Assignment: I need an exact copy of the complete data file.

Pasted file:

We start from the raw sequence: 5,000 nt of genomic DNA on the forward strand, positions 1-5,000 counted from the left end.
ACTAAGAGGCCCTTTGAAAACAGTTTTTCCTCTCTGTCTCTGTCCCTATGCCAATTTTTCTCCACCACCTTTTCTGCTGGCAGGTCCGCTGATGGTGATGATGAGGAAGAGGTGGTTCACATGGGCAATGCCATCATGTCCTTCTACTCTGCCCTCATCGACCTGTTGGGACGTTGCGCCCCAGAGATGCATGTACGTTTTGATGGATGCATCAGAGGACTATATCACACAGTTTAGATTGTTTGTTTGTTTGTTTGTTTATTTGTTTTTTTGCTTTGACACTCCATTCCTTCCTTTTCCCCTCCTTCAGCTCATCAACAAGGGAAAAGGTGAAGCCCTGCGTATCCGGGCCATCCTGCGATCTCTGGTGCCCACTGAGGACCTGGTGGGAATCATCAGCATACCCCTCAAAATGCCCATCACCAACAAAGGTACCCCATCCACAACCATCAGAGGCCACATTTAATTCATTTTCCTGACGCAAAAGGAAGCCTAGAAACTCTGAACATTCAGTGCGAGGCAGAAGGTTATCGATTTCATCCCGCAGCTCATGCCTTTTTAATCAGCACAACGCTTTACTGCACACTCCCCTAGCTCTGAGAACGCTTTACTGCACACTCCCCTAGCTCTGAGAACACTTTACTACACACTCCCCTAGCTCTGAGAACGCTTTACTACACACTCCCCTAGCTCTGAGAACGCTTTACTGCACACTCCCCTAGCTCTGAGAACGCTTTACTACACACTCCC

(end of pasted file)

We start from the raw sequence: 5,000 nt of genomic DNA on the forward strand, positions 1-5,000 counted from the left end.
ACTAAGAGGCCCTTTGAAAACAGTTTTTCCTCTCTGTCTCTGTCCCTATGCCAATTTTTCTCCACCACCTTTTCTGCTGGCAGGTCCGCTGATGGTGATGATGAGGAAGAGGTGGTTCACATGGGCAATGCCATCATGTCCTTCTACTCTGCCCTCATCGACCTGTTGGGACGTTGCGCCCCAGAGATGCATGTACGTTTTGATGGATGCATCAGAGGACTATATCACACAGTTTAGATTGTTTGTTTGTTTGTTTGTTTATTTGTTTTTTTGCTTTGACACTCCATTCCTTCCTTTTCCCCTCCTTCAGCTCATCAACAAGGGAAAAGGTGAAGCCCTGCGTATCCGGGCCATCCTGCGATCTCTGGTGCCCACTGAGGACCTGGTGGGAATCATCAGCATACCCCTCAAAATGCCCATCACCAACAAAGGTACCCCATCCACAACCATCAGAGGCCACATTTAATTCATTTTCCTGACGCAAAAGGAAGCCTAGAAACTCTGAACATTCAGTGCGAGGCAGAAGGTTATCGATTTCATCCCGCAGCTCATGCCTTTTTAATCAGCACAACGCTTTACTGCACACTCCCCTAGCTCTGAGAACGCTTTACTGCACACTCCCCTAGCTCTGAGAACACTTTACTACACACTCCCCTAGCTCTGAGAACGCTTTACTACACACTCCCCTAGCTCTGAGAACGCTTTACTGCACACTCCCCTAGCTCTGAGAACGCTTTACTACACACTCCC